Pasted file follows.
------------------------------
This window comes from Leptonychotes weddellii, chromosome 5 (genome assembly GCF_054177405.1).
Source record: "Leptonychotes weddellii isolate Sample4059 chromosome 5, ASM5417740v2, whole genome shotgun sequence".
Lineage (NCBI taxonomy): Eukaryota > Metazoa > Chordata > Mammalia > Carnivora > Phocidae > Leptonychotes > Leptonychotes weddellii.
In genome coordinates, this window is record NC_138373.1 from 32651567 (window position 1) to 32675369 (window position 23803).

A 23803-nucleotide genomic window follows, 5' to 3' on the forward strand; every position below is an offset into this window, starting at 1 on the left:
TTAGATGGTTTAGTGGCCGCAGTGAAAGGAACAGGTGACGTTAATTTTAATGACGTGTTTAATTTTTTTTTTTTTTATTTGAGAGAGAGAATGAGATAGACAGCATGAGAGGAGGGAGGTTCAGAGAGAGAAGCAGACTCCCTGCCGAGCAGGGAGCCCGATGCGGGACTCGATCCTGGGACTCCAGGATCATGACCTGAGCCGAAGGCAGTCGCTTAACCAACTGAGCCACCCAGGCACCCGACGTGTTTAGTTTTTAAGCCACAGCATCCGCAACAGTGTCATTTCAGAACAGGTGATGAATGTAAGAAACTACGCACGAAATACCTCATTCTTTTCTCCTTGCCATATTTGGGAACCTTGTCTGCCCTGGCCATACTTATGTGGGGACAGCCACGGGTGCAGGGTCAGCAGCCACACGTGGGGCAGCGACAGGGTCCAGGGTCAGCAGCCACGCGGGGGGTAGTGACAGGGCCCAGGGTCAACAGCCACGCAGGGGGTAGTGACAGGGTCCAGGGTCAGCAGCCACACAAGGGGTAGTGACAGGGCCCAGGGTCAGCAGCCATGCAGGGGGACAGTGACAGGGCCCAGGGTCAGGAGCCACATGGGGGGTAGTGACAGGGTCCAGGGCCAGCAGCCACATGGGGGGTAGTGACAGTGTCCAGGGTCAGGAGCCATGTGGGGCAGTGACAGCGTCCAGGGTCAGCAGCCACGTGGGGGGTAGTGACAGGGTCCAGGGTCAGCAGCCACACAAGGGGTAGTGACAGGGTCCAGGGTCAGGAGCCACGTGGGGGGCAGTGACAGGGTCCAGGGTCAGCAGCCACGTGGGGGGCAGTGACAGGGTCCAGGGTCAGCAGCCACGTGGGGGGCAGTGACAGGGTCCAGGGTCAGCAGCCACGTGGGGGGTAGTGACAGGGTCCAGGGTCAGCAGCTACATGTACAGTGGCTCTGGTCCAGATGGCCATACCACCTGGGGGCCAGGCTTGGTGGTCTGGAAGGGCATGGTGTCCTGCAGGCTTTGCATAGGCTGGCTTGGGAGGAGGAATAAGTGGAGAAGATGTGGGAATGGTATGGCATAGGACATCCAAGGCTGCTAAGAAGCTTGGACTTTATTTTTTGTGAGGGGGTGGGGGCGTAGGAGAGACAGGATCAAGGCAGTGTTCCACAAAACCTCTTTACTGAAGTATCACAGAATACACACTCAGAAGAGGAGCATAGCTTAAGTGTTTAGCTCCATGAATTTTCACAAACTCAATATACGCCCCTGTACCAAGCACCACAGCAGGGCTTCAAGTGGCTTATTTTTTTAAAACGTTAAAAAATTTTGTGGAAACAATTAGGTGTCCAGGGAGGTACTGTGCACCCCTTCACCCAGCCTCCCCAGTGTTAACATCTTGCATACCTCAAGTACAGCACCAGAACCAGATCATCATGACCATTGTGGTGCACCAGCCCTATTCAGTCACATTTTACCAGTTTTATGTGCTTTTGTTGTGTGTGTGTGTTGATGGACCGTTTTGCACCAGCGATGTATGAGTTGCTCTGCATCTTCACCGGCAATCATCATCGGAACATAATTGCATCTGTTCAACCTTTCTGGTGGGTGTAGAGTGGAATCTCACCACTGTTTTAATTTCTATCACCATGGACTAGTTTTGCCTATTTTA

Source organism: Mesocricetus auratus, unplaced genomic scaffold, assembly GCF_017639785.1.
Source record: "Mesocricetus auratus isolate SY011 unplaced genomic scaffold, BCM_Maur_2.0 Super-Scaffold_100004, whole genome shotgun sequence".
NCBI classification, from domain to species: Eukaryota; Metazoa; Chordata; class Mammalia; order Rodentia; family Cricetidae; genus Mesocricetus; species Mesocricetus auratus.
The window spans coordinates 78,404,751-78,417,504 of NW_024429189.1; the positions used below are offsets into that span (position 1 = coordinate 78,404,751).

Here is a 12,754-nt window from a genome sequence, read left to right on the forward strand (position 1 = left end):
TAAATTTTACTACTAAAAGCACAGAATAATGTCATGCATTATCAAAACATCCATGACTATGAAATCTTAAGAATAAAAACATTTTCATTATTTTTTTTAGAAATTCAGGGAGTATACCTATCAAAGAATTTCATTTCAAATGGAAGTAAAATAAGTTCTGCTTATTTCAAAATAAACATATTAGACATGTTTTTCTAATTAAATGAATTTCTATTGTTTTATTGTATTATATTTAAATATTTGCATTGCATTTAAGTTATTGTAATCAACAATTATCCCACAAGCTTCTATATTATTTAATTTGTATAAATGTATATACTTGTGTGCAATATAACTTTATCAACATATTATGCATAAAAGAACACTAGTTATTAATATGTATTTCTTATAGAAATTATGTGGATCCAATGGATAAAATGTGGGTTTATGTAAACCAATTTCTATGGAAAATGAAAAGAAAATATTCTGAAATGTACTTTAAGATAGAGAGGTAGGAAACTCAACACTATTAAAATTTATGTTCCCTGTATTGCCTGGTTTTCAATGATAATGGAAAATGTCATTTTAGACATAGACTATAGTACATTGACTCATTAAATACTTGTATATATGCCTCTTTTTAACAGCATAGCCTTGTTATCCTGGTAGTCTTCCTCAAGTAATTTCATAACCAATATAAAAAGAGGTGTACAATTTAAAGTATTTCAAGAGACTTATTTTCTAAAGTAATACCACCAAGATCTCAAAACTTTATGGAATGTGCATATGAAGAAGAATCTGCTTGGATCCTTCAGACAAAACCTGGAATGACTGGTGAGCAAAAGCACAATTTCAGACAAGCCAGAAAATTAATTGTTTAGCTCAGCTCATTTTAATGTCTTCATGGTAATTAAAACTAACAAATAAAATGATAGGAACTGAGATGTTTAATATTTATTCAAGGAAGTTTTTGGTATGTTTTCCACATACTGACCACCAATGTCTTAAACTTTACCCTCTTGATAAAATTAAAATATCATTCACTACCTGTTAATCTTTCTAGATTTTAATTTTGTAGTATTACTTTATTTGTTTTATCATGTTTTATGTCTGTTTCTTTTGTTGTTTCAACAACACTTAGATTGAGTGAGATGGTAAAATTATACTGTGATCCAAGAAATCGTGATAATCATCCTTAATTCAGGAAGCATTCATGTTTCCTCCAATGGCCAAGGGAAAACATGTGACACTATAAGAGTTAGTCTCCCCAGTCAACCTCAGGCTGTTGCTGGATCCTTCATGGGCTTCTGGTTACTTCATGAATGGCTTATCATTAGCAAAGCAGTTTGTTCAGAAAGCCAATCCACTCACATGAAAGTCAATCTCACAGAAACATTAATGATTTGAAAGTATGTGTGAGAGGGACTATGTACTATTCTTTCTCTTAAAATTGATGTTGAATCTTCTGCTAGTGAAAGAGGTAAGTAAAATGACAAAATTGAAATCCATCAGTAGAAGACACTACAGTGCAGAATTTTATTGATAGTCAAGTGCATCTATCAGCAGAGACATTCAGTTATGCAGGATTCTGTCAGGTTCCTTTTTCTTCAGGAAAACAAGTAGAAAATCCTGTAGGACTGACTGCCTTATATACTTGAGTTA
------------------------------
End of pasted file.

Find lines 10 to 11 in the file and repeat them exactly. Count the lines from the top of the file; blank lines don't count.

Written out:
The window spans coordinates 78,404,751-78,417,504 of NW_024429189.1; the positions used below are offsets into that span (position 1 = coordinate 78,404,751).

Here is a 12,754-nt window from a genome sequence, read left to right on the forward strand (position 1 = left end):